After you’ve run through this list, you should have a solid idea of the anchors weighing down your IT ecosystem. But be warned: this checklist isn’t just a “nice-to-have.” If you aren’t willing to invest this time up front, you’ll pay for it later when you’re scrambling to dedicate valuable time and talent to modernizing, pruning, and generally untangling the behemothic mess that your systems have become.
5 Steps to Get Out of Debt
Whether you’re a Silicon Valley startup or a Fortune 500 corporation, every company that uses technology has some degree of technical debt. (We’re humans, after all.) Here are five helpful tips to keep in mind as you move to close that gap.
1. Understand the value, risk, and cost of repair.
Analyze exactly what you’ll gain by updating or pivoting away from certain systems – and how much it’ll cost to get there. Solicit feedback from multiple parties outside of your tech team. Identify potential security risks or business risks that will arise as a result of any large-scale changes. Whatever you do, don’t roll out major changes without considering long-term ramifications that could undermine your progress.
2. Increase the visibility of your systems.
It’s not enough for you to know which systems are dragging you down – the whole organization needs to be in the loop. It’s critical to have buy-in from key stakeholders, so frame the fix as revenue protection rather than cost.
3. Make sure your new state is well-defined.
Formulate a detailed plan for where migrated components will live. Have a reliable CI/CD pipeline figured out from end to end. And consider exactly how/when new services will be built. Open your mind about what capabilities can be replaced by SaaS solutions on the market.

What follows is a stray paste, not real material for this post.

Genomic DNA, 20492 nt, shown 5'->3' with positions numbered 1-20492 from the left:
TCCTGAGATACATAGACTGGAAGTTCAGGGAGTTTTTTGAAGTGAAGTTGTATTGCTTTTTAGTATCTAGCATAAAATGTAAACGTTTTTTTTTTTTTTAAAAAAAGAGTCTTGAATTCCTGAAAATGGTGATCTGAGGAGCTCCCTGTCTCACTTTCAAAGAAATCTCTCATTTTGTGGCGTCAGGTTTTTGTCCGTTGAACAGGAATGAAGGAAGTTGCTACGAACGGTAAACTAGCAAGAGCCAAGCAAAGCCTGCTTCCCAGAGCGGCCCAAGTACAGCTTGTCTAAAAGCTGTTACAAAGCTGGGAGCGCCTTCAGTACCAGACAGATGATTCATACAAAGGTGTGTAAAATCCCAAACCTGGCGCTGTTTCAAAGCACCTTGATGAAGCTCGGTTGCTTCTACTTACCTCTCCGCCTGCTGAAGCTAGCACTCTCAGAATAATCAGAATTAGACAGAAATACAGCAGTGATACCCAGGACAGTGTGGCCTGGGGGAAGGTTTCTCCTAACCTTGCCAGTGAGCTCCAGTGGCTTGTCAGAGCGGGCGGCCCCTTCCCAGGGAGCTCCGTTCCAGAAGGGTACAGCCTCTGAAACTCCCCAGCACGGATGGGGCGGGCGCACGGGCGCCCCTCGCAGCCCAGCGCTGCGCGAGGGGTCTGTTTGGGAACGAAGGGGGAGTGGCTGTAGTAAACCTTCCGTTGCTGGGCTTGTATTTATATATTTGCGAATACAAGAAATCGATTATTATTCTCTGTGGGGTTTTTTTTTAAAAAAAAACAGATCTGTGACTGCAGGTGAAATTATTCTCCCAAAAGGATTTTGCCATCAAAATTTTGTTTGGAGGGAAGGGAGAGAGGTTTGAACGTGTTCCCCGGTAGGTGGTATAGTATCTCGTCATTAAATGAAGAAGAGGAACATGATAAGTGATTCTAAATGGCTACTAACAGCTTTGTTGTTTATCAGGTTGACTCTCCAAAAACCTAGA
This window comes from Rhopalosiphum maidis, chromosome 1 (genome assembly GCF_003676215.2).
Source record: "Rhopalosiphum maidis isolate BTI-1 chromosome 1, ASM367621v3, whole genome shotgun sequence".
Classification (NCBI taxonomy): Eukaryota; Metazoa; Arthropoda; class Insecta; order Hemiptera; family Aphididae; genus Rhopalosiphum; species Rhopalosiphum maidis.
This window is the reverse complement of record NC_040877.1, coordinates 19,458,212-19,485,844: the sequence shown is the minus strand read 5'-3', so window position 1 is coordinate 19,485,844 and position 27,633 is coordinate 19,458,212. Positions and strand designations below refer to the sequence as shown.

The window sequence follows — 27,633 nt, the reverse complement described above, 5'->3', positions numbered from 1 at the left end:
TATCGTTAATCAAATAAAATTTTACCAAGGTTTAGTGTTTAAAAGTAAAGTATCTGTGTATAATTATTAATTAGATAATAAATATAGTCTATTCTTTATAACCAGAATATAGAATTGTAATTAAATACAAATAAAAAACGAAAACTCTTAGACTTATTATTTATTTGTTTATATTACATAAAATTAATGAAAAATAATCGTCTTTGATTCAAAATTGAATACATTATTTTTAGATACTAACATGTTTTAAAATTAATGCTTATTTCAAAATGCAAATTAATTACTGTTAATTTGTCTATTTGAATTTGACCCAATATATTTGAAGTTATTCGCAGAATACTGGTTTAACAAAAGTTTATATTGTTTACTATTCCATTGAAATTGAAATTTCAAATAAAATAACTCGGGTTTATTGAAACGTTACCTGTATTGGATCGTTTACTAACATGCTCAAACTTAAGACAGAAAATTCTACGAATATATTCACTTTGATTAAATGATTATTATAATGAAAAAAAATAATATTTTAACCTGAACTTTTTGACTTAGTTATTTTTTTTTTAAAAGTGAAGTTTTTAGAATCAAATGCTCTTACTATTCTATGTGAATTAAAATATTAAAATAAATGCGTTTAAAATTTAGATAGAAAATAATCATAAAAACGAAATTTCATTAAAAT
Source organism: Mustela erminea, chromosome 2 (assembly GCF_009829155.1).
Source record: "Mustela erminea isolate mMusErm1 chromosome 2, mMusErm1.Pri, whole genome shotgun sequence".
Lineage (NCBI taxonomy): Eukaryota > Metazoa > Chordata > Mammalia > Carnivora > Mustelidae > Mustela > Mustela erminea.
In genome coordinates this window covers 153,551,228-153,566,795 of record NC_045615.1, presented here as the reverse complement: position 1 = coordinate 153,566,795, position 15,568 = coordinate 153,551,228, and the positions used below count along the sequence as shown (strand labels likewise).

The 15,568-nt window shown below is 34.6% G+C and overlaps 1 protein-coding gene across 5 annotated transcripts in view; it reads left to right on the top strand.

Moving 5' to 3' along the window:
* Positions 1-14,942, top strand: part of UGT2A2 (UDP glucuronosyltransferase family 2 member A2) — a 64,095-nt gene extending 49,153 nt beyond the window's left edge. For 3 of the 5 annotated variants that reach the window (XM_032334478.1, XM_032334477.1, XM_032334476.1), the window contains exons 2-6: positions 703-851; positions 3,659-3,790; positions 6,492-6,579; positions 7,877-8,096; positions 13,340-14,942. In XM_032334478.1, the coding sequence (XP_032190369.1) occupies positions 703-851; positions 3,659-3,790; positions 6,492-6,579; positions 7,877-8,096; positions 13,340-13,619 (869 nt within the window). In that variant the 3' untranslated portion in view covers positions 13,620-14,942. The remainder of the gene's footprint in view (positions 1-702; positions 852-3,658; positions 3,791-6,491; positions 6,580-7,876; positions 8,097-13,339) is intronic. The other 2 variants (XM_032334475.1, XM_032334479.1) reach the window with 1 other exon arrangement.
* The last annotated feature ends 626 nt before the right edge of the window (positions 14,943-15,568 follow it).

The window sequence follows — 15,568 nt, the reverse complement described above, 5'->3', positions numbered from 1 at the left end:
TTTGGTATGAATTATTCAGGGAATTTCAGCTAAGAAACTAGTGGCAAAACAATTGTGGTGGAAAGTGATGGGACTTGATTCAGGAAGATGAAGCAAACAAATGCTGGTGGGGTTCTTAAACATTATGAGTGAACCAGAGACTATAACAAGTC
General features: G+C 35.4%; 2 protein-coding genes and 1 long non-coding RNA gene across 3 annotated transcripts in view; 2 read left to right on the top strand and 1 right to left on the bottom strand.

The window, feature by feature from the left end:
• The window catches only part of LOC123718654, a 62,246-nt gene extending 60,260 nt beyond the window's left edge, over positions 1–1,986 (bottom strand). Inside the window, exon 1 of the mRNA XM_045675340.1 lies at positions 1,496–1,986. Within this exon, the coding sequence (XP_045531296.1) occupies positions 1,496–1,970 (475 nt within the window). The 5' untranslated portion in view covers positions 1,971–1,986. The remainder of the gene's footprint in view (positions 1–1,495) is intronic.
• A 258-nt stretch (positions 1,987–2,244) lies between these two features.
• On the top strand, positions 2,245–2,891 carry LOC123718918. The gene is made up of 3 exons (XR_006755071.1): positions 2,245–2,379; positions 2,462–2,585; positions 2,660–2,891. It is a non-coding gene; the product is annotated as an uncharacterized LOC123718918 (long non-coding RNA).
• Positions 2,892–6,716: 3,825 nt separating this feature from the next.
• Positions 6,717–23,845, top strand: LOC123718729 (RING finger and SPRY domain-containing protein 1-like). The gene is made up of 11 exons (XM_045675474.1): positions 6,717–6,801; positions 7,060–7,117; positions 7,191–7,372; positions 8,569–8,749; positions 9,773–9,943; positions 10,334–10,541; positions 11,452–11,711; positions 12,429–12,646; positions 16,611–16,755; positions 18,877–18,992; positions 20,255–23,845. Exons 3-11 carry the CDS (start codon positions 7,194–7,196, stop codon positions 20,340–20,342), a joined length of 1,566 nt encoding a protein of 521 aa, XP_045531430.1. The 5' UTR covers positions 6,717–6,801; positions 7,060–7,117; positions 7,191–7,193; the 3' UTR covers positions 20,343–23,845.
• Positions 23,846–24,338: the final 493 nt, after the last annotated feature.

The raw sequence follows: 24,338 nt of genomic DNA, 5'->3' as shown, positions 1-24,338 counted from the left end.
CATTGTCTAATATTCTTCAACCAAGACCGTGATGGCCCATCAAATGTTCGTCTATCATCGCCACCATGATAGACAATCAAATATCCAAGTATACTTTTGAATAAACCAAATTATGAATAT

Perhaps most importantly, make sure you’re adopting best practices in secure development and data storage – and that you’re leveraging frameworks and libraries that meet (or surpass) industry standards. Otherwise, you’ll find yourself back in the same spot sooner rather than later.
4. Build an empowered task force team.
Create a team dedicated to systematically upgrading and sunseting systems. Make sure you have the decision authority to sunset low-value components as needed. Otherwise, you’ll wind up with significant lag in your team’s lead time to deliver change. (This breeds all kinds of business risk issues and, of course, plunges you even deeper into tech debt.)
5. Don’t get behind the curve.
Online search engines impact more than we give them credit for. Not only do they catalog and index massive amounts of information, they determine how relevant content is based on how often that information is requested.
Read: as the industry moves farther and farther away from specific technology, it becomes more difficult for your teams to find information, patches, and general support for older technology.
Dredge up your tech anchors
Our team recently did discovery on internal software that has been active for more than a decade and is touched by more than 200 different developers throughout the company. We found more than 11 Trillion lines of code in one repo. (Yikes!) Many of those pieces were critical to our revenue engine, so scrapping it wasn’t an option. Instead, we had to form a team dedicated to extracting value from the old software and modernizing the entire system.